Nigeria: A Fatal Mistake


September 13, 2012: Oil has been discovered in the northeast, near the Chad border (where oil has already been discovered and wells are producing). The problem will be enticing foreign oil companies to drill and develop oil production. The north is suffering from an outbreak of Islamic terrorism and the local officials are, in the best of times, very corrupt and uncooperative. Then there are the many problems oil companies have had in the south (Niger Delta) where the corruption and chaos have been so bad that some foreign oil companies have given up and left.

Five of nine Nigerian airlines have collapsed this year, in part because of corrupt practices and in part because many Nigerians are afraid to fly Nigerian owned airliners because there have been so many crashes (the result of hiring the wrong people and managers stealing money meant for maintenance).

September 11, 2012: Near the northeastern city of Maiduguri police raided a Boko Haram base and arrested eleven suspected terrorists and seized 19 bombs, seven assault rifles, and over 1,500 rounds of rifle ammo.

September 10, 2012: In the north (Borno State) police raided what turned out to be a Boko Haram headquarters and arrested five terrorist commanders and seven other Boko Haram members. Also seized were 36 bombs, bomb making materials, weapons, and ammo plus computers, radios, and documents.

September 7, 2012: Near the northeastern city of Maiduguri troops clashed with Boko Haram gunmen, killing three and capturing 13.

Over the last two days Boko Haram gunmen have destroyed 24 cell phone towers and other facilities, killing 16 people as they did so. Boko Haram also threatened to kill members of local and foreign media who publish unfavorable items about Boko Haram. The Islamic terror group accuses the cell phone companies of cooperating with the government in tracking down Boko Haram members.  The government has since assigned security personnel to guard all cell phone company facilities, but this will not stop attacks because there are not enough guards to go around and Boko Haram can still mass larger numbers of attackers. These attacks have made Boko Haram even more unpopular because Nigerians are quite fond of their cell phones and have come to depend on them. The cell phone system attacks may have had something to do with the sudden increase in citizen tips the police have received about where Boko Haram hideouts are.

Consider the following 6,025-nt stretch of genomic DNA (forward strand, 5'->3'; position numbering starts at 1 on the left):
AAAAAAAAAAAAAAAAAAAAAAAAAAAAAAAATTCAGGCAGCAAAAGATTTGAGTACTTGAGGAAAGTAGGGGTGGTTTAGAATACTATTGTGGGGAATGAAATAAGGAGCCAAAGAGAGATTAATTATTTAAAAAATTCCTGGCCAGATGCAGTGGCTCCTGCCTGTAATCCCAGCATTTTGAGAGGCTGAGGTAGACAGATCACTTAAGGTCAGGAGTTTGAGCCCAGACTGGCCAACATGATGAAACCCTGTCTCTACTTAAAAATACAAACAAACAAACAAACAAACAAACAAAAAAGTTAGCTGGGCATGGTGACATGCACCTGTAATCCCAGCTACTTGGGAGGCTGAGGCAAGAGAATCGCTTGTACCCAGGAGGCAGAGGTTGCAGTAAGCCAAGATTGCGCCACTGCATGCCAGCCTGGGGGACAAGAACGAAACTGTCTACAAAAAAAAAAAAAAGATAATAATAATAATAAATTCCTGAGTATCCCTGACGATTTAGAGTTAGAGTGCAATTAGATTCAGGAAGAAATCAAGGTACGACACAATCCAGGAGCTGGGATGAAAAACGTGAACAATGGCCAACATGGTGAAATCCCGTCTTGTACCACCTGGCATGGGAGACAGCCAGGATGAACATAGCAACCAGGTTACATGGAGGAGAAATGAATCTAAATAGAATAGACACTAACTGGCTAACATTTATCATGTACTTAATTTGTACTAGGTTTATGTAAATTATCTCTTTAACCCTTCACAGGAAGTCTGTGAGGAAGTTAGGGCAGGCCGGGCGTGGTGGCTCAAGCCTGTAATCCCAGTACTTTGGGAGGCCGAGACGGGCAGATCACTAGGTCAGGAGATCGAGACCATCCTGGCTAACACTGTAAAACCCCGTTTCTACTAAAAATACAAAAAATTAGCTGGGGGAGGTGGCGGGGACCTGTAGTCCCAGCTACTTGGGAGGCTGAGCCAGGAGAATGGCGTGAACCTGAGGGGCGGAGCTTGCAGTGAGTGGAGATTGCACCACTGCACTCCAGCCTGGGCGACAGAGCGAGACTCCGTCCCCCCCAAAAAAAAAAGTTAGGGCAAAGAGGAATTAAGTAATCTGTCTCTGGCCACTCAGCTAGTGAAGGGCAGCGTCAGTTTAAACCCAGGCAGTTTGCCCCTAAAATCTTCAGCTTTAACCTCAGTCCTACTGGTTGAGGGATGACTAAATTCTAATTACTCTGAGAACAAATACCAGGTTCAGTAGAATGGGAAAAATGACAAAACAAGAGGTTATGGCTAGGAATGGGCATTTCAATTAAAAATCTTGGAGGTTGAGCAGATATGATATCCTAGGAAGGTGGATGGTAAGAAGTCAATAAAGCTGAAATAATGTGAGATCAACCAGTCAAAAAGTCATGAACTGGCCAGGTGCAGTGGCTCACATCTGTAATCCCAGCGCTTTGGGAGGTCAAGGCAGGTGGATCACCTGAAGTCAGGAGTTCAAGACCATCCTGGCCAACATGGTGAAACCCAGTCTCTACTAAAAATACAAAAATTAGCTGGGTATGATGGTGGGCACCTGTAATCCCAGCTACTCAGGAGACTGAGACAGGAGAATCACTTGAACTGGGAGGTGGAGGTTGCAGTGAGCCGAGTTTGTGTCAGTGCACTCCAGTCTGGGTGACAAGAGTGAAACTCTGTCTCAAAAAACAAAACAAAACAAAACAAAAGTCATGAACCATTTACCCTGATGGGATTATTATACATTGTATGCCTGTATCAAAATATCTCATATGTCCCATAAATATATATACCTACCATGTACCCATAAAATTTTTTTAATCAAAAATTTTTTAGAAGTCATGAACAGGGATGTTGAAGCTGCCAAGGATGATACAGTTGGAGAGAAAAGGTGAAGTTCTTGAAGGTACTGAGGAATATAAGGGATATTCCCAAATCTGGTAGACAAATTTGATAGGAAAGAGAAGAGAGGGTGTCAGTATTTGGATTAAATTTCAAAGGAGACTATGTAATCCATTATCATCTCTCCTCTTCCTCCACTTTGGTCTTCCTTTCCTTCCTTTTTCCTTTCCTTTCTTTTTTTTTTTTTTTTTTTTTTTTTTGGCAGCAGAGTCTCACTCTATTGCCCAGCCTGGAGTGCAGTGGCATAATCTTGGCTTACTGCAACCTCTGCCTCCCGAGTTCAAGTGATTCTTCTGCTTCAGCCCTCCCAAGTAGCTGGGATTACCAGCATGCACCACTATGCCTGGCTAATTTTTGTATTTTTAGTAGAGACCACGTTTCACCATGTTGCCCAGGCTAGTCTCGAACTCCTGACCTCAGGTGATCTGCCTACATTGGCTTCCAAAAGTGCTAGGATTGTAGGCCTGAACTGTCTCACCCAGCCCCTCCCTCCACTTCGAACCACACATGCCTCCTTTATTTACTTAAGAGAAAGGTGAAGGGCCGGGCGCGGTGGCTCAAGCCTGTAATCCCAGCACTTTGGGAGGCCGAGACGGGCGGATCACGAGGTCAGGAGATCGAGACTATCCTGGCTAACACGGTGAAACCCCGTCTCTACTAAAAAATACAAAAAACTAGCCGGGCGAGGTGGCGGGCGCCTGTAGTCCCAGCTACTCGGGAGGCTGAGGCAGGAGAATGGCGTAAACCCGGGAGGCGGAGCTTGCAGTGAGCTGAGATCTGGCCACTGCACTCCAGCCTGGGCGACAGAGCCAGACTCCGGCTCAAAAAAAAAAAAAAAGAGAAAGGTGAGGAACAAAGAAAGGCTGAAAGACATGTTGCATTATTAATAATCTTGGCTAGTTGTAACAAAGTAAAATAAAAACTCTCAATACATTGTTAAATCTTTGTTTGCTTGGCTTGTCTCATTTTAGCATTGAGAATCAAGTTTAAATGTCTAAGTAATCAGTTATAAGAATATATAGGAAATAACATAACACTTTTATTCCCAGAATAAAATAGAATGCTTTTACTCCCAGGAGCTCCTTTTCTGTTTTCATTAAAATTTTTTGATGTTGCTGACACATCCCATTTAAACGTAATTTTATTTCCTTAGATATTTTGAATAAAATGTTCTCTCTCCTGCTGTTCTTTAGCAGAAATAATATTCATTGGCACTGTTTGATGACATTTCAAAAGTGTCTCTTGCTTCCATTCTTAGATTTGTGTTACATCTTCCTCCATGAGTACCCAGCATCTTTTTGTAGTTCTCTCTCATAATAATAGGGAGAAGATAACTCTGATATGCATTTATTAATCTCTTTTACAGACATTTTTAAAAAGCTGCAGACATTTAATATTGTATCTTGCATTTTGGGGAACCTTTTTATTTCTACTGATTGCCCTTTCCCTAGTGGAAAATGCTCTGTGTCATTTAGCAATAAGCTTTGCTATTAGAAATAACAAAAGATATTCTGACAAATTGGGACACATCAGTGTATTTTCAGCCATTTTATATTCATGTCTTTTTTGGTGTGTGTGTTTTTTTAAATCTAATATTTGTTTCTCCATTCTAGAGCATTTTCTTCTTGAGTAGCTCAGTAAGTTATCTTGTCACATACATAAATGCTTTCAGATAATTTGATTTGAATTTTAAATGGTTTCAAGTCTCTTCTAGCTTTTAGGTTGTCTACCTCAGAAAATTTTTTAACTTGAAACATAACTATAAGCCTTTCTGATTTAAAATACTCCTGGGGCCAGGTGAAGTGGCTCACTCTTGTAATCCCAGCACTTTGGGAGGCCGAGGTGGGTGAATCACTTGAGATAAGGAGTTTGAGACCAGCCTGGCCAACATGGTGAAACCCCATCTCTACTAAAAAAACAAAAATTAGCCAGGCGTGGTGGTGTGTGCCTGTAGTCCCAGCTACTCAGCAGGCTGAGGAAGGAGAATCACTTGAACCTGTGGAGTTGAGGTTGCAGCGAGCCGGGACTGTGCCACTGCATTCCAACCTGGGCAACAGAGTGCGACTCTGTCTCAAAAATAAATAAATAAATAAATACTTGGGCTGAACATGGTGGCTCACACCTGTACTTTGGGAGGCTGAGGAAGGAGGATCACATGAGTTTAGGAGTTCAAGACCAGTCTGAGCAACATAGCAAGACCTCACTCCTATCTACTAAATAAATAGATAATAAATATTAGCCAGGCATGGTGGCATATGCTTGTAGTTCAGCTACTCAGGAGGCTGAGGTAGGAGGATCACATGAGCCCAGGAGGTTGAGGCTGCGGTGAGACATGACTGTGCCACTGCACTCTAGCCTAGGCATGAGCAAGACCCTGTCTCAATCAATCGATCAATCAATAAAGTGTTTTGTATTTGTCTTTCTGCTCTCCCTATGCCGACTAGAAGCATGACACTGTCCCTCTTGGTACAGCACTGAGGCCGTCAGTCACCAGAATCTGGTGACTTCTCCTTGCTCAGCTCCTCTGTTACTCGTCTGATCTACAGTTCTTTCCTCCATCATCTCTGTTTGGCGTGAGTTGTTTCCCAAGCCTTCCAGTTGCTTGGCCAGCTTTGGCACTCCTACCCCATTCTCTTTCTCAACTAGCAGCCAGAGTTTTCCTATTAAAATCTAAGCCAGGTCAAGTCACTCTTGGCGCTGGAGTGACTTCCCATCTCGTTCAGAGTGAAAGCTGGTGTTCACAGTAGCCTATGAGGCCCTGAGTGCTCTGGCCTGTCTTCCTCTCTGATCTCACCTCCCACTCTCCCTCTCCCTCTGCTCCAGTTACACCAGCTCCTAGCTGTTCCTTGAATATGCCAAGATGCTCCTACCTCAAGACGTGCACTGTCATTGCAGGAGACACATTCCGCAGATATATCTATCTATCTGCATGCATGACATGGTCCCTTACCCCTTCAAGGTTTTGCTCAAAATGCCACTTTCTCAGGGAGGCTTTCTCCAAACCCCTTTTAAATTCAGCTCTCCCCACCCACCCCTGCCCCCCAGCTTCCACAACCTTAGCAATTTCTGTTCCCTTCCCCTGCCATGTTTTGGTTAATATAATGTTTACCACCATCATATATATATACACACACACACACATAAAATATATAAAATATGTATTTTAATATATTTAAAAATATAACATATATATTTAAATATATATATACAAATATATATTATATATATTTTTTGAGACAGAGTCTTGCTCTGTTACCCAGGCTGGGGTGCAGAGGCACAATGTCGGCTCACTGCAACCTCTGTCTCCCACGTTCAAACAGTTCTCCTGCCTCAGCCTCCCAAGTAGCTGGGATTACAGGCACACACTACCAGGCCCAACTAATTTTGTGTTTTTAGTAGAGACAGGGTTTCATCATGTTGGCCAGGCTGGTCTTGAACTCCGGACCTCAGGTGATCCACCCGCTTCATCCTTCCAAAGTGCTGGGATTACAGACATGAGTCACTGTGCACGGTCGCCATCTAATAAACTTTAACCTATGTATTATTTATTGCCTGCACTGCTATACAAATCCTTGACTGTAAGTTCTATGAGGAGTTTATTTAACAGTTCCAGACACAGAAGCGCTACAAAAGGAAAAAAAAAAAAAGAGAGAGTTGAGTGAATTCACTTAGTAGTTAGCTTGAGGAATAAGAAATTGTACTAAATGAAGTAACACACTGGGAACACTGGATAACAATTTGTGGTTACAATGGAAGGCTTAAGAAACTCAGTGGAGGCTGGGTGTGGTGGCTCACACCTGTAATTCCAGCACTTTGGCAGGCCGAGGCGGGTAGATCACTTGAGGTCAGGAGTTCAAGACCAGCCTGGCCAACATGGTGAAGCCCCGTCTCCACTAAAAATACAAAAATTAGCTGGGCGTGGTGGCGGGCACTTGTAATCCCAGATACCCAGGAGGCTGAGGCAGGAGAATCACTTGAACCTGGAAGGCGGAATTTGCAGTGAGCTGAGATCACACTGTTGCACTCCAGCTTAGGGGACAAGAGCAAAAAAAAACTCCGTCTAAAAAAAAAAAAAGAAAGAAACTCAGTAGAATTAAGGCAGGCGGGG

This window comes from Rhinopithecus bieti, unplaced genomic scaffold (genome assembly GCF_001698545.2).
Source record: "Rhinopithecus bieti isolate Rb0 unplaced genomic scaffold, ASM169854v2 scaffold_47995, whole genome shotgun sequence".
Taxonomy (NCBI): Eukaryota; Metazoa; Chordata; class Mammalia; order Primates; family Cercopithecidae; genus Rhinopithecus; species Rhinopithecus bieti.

September 4, 2012: Pirates attacked a small (30,000 ton) tanker off the coast and seized it. But the crew had a secure safe room prepared and all 23 crew members locked themselves into the safe room and got in touch with the Nigerian Navy. The pirates fled before a warship showed up after midnight. Normally the pirates seek to take the crew by surprise at night, cut all communications, and turn off the satellite transponder (which shows the owner where the ship is at all times). The pirates then lock up the crew, steer the ship towards a waiting tanker, steal as much of the cargo as they can, and then depart with all the portable valuables. The stolen oil is sold, at a big discount, to oil brokers who specialize in stolen oil. The ship is usually soon found and the crew released. Attacks like this have happened three times in the last two weeks, all in the same area (the Gulf of Guinea).


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